- where the gifts are placed
- what kids leave for the gift bringer — in the U.S., milk and cookies are often left for Santa
Once you’ve completed the chart, sort all the gift bringers into groups: you’ll find that the most common are some version of Saint Nicholas or Father Christmas, but there are many variations.
Christmas itself is a more quiet holiday in the Netherlands, and is known as Kerstfeest. Christmas in the Netherlands mainly revolves around food and family. On Christmas Eve families go to church and return home to a large feast in the early hours of the day, eating traditional Dutch Christmas foods, like kerststol. On Christmas morning, families might go to church again. On Christmas day, families enjoy sitting around the Christmas tree and telling stories to each other or catch up on missed sleep from the night before. December 26th is known as Second Christmas and many families dine out on this day and enjoy large, lavish meals together.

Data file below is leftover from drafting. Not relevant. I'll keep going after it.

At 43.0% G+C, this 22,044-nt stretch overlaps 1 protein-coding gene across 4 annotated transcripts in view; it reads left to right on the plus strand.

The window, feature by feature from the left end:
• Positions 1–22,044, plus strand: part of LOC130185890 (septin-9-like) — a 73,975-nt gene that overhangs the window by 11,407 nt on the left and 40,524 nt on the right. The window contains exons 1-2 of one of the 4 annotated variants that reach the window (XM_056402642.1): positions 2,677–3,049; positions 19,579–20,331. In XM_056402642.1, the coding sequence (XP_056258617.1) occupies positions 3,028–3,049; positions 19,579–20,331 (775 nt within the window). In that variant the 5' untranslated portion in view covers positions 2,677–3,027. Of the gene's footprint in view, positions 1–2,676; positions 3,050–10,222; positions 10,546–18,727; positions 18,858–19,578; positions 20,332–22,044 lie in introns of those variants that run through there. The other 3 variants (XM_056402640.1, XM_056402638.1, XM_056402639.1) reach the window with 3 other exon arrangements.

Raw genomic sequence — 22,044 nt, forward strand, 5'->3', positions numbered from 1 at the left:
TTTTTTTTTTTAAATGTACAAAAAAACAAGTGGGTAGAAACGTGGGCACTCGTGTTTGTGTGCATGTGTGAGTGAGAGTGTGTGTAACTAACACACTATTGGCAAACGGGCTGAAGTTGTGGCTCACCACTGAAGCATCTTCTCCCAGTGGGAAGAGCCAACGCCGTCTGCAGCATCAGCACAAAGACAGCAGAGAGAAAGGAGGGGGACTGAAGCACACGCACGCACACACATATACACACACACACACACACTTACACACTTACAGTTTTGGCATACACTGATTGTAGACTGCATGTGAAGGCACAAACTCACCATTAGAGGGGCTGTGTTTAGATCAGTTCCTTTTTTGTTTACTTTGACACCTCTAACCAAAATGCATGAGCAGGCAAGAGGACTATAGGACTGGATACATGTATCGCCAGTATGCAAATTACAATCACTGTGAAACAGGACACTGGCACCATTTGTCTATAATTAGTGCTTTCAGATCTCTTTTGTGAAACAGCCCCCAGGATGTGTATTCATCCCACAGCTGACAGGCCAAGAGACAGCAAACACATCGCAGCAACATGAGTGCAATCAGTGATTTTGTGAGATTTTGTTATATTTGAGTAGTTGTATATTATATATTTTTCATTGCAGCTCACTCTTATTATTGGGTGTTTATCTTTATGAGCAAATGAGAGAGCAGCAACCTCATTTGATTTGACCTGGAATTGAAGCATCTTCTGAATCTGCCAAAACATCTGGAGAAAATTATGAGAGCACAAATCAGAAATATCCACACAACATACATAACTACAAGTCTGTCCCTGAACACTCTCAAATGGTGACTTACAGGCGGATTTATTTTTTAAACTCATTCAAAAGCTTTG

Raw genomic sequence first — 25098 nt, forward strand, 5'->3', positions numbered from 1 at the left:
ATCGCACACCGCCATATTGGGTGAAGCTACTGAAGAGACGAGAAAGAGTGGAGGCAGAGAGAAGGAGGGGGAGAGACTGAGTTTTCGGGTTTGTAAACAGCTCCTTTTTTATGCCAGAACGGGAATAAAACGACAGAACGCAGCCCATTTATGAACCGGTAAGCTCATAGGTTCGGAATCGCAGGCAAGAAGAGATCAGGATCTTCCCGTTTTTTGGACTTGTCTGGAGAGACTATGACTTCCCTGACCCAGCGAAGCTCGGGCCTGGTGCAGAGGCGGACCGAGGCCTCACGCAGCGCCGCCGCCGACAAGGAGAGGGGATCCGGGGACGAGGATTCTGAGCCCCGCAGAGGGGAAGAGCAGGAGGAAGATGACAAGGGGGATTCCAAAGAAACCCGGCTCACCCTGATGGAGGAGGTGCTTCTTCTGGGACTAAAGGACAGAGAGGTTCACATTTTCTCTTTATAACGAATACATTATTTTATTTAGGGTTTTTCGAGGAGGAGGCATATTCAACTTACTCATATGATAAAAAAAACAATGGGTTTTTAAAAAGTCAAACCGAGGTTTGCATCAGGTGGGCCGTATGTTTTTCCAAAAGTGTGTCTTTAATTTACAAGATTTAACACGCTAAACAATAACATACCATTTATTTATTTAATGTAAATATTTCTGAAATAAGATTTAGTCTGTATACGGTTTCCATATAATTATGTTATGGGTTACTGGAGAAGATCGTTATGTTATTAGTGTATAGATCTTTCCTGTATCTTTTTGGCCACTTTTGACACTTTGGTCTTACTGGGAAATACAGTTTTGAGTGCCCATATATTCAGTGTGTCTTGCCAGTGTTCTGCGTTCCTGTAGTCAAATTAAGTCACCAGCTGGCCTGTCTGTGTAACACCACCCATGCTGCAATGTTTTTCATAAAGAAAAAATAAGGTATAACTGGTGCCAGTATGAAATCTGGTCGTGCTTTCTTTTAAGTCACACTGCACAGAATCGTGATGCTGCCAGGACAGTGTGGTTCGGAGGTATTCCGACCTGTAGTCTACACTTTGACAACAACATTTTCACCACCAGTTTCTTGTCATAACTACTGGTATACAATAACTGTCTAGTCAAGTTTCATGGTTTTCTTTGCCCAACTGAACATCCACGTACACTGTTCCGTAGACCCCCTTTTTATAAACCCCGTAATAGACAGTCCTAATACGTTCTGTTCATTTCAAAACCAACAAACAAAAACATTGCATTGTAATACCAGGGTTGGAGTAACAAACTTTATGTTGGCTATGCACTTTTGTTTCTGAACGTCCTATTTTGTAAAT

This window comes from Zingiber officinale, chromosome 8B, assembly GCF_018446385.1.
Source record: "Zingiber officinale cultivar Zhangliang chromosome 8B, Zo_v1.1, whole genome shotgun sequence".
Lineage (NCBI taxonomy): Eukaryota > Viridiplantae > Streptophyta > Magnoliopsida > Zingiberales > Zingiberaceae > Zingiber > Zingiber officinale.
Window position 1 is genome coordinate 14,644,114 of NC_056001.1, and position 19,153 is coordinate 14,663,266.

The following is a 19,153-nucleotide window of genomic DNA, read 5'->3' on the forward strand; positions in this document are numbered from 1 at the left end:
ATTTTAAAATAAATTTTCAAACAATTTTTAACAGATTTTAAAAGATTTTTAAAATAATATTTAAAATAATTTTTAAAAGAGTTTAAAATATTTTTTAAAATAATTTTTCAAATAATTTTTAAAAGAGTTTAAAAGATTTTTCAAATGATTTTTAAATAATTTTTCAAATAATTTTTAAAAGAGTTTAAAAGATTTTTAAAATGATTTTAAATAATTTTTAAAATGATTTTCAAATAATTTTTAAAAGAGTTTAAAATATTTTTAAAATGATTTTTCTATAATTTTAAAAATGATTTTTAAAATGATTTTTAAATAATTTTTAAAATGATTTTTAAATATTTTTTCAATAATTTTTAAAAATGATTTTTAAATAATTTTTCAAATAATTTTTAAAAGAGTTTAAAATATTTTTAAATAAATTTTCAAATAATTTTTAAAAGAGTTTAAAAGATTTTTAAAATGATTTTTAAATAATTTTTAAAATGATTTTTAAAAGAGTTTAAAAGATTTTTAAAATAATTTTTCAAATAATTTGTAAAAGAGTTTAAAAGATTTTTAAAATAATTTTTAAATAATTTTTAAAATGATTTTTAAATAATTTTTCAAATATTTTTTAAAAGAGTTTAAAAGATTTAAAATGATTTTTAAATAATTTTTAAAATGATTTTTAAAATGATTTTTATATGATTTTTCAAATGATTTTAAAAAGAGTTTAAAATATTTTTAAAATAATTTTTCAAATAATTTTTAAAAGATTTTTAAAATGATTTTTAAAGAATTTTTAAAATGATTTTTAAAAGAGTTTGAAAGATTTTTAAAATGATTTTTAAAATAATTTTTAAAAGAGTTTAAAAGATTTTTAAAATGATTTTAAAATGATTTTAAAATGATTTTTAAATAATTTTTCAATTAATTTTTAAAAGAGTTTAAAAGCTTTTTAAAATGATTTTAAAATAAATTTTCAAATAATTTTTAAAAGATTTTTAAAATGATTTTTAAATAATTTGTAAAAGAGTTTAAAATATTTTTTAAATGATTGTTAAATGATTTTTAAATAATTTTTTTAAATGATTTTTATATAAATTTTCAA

Some traditional Dutch foods include these:
- Kerststol, or Christmas fruit stolen
- Kerstkransjes, or Christmas wreath cookies
- Jan Hagel cookies
- Banketstaaf or banketletters, or almond paste filled pastry logs
- Speculaas, or spice cookies
- Oliebollen, or donuts
- Appelflappen, or apple fritters
Banketletter or letterbanket is the name for a special cookie made in the shape of letters. You can easily find recipes for this treat online, or you can make this simple version:
- Give students small amounts of refrigerated pie crust (the rolled type, not the type in pans) and marzipan (also available in rolls in grocery stores at Christmastime).
- Each student can roll the marzipan into a snake, wrap the pie crust around it, and form the first letter of his or her name. Get help from the kitchen to bake the letterbankets.